The official description from Image:
For the first time in his life, teenage assassin-in-training Marcus Lopez has a lot to lose: a circle of friends, a lover, a home. All these things are on the line when a terrifying figure from Marcus’ own shadowy past comes back into his life to torment him. It all started during those years Marcus spent in an orphanage, the year’s he’s chronicled in his secret journal.
This issue is pretty easy to read, opening and closing with a simple framing device around a quick and straight forward flashback. The story itself isn’t the most intense or original, but it’s told relatively well and likely resonates more for long term readers (‘long term’ in the relative sense for a series that hasn’t even reached double digits yet.) Still, there are a few areas that might bug a few people.
First of all, the writing is relatively thought out, but it’s hard not to imagine how quickly Rick Remender came up with the plot. It’s a little too obvious, built around the entire aspect of a terrible orphanage. While it ties into the comic itself – rage, murder and violence anyone? – it feels very, well, simple. It also introduces a fair few details, from characters to settings, that might not even matter in the long run, with names that are fairly forgettable.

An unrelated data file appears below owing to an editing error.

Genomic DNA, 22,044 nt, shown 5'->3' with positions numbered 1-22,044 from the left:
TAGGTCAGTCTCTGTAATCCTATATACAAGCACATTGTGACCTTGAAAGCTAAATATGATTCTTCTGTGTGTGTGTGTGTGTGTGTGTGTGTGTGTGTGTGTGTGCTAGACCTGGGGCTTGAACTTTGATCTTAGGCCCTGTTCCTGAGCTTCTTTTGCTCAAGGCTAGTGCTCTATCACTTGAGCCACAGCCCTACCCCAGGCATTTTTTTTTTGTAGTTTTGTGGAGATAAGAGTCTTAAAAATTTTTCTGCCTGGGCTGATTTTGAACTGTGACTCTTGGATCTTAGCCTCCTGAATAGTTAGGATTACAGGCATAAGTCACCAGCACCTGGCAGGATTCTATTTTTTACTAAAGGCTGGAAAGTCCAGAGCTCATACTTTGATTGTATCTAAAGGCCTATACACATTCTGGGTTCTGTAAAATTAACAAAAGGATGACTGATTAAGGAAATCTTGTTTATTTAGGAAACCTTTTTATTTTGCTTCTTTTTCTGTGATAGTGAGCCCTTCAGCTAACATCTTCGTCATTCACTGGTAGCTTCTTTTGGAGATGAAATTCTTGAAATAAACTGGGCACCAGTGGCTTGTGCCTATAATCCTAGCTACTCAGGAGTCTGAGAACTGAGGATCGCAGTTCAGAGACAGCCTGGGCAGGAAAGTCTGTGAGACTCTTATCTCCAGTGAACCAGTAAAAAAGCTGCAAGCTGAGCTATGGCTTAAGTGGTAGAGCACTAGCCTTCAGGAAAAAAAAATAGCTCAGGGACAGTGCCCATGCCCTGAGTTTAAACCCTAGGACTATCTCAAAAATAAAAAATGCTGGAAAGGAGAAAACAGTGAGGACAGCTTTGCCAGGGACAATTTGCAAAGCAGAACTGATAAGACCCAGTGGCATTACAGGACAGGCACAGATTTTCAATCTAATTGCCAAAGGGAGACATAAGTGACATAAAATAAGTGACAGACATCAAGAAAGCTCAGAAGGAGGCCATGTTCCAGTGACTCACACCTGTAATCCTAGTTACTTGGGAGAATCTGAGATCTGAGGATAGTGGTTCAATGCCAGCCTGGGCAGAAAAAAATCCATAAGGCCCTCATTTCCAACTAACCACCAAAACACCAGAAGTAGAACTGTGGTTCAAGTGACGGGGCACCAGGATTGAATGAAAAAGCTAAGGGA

In terms of the art, Deadly Class #8 offers a different style for the flashback sequence, which is the majority of the issue. In both instances, we still have Wes Craig on art duties with Lee Loughridge on colors. The opening and start look fine enough for the series, with pale artwork that splashes a little bit of colour. However, the orange and brown midsection is hard to look at at times and, honestly, the creative break simply makes it look less professional that the outtermost pages.
All in all, it’s not a bad issue and, while I appreciate it trying to do a few things, I’m not sure this one will go down that well in the title’s longer run.